Fredericksburg is a steadily-growing city in northern Virginia, about 45 miles from Washington D.C. Though the big city is just over an hour away, many locals don't feel the need to travel there very often. Fredericksburg has plenty of local amenities, including several thriving commercial and retail centers, a collection of community parks and a large number of museums and pivotal historical sites.
The History of Fredericksburg
Fredericksburg was established by an act of the Virginia General Assembly in 1728, apportioned from land originally owned by John Buckner and Thomas Royston of Essex County in 1681. It was a major Virginia port during the colonial era and was home to many historic figures, including James Monroe, John Paul Jones and several members of George Washington's family.
Fredericksburg was also at the heart of the Civil War, serving as the grounds for what was then the largest battle in America and the first urban battle since the Revolutionary War. After the way, the city was able to return to its leading role as a center for trade. Through the early 20th century, Fredericksburg enjoyed the benefits of its proximity to four large military installations. Today, it's a major health care hub in the region, and has growing retail and real estate sectors.
Living in Fredericksburg
Although Fredericksburg is a fairly small city, its population regularly swells with a large number of tourists. It has many major attractions that draw visitors to the area and is also a major center for shopping and dining. The downtown area features chef-owned restaurants, art galleries and studios and antique and specialty shops, mixing in distinctive shopping and dining with a down-home feel.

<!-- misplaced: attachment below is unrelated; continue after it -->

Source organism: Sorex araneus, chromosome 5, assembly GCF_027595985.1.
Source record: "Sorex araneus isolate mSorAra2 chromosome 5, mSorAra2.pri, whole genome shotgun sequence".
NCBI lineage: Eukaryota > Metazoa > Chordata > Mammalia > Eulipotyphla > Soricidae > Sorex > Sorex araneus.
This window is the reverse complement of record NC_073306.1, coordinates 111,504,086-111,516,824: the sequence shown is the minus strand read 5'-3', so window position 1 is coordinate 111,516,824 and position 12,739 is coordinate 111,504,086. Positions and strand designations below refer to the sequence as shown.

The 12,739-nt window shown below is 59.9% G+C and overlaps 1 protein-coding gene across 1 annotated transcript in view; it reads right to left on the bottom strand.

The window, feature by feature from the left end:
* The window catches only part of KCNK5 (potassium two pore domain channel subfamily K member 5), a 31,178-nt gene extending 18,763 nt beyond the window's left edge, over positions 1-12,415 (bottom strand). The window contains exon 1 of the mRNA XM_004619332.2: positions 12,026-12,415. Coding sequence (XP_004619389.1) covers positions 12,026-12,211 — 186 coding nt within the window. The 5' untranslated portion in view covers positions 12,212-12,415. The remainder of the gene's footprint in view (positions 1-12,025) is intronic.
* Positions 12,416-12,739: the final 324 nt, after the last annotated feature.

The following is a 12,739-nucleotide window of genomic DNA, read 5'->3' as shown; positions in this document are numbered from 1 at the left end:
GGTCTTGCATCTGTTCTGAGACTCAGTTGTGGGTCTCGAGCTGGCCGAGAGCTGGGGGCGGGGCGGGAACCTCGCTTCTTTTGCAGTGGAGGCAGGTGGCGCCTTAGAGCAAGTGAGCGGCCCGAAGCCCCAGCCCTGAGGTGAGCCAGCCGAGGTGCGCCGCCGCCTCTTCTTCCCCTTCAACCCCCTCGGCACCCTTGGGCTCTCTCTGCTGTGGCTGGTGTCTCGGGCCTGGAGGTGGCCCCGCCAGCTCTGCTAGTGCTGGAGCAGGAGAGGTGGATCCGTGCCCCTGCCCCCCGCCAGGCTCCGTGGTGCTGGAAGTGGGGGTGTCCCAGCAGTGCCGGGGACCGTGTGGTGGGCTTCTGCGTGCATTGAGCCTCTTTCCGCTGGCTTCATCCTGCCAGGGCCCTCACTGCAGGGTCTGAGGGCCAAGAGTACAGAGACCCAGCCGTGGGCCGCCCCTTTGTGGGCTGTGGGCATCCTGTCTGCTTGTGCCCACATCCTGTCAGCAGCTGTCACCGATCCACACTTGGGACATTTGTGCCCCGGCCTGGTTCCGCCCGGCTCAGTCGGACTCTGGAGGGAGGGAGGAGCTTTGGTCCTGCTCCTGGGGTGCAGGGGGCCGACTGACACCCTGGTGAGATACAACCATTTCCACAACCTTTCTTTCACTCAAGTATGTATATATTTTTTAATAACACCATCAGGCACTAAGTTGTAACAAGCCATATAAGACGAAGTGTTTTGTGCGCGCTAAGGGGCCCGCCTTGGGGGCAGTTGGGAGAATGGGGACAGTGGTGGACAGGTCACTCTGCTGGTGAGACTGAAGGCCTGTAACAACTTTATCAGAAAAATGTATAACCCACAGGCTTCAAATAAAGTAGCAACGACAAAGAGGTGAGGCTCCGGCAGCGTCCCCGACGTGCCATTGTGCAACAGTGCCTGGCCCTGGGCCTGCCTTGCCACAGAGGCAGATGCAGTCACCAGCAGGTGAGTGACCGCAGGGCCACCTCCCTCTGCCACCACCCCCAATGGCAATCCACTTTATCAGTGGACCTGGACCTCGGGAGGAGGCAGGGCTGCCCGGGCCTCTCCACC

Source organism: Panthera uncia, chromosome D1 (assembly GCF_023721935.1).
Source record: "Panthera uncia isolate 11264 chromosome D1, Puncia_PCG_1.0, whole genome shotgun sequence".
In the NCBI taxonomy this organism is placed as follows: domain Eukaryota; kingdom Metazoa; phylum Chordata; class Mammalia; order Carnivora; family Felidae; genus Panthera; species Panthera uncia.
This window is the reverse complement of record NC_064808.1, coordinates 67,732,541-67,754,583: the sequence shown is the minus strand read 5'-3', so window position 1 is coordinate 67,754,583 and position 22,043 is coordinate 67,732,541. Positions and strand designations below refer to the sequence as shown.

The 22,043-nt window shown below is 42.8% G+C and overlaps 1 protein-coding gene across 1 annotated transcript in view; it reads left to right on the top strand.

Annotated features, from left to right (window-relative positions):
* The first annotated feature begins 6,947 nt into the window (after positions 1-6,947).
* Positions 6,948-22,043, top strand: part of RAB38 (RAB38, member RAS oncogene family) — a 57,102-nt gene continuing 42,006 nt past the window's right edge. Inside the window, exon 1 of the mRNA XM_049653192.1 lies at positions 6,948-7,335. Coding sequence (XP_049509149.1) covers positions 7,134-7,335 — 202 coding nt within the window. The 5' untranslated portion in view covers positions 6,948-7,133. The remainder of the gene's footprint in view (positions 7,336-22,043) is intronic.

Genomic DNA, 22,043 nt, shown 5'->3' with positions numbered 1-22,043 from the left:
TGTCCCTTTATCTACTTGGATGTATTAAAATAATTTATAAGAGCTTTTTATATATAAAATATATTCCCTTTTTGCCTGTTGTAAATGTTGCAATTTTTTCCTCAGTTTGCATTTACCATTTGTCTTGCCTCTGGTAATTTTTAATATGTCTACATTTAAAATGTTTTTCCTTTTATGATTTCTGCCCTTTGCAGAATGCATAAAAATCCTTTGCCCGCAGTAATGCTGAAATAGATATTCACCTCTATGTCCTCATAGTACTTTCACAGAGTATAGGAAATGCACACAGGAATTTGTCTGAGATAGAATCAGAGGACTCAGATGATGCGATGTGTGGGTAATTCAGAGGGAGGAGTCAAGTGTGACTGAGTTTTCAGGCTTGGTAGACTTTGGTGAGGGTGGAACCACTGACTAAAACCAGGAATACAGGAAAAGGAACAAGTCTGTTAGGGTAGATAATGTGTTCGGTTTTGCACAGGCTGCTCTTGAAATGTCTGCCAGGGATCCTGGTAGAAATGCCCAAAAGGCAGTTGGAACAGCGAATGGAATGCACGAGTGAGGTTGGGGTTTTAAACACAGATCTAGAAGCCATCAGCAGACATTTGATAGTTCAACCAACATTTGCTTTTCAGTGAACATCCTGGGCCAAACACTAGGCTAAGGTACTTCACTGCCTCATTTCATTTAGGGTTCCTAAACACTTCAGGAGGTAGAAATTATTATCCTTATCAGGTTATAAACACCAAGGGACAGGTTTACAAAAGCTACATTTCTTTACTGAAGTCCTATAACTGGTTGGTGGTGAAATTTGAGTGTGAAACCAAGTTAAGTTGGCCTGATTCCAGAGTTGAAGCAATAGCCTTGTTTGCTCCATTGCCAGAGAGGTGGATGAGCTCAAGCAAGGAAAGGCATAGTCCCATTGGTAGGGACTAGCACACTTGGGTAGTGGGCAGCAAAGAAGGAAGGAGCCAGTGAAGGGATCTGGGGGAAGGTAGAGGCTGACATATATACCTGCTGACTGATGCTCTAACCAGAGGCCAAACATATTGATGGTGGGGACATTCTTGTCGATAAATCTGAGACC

Fredericksburg is also known for its historic heritage and its place in the colonial and Civil War eras. Perfect for history buffs, the city includes many historic sites that have been preserved, including the home of George Washington's mother, as well as the Kenmore Plantation and the Hugh Mercer Apothecary Shop. The Fredericksburg Historic District spans 40 blocks and features more than 350 buildings that date back to the 18th and 19th centuries.
Fredericksburg City Public Schools operates the public elementary, middle and high schools in the city. There are also several options for private schools, both secular and faith-based.
The University of Mary Washington is a public four-year college in Fredericksburg that has been offering degree programs since the early 1900s.
Resources for Moving to Fredericksburg
As you're getting ready for your move to Fredericksburg, the following resources will be helpful:
Utilities: Fredericksburg's primary utilities providers include Dominion Virginia Power, Columbia Gas of Virginia and the city of Fredericksburg.
Garbage and Recycling: Most areas of Fredericksburg receive curbside trash and recycling collection services.
Transportation: The Virginia Railway Express and Amtrak both serve the Fredericksburg area.
Even though Fredericksburg is relatively close to Washington D.C., the city's home prices are inexpensive in comparison. Although the median home price is well above the national average, Fredericksburg has plenty of affordable options if you're looking for something close to D.C. You can find historical homes, new construction, town homes and apartments throughout the city, so it shouldn't be difficult to locate something that works for you.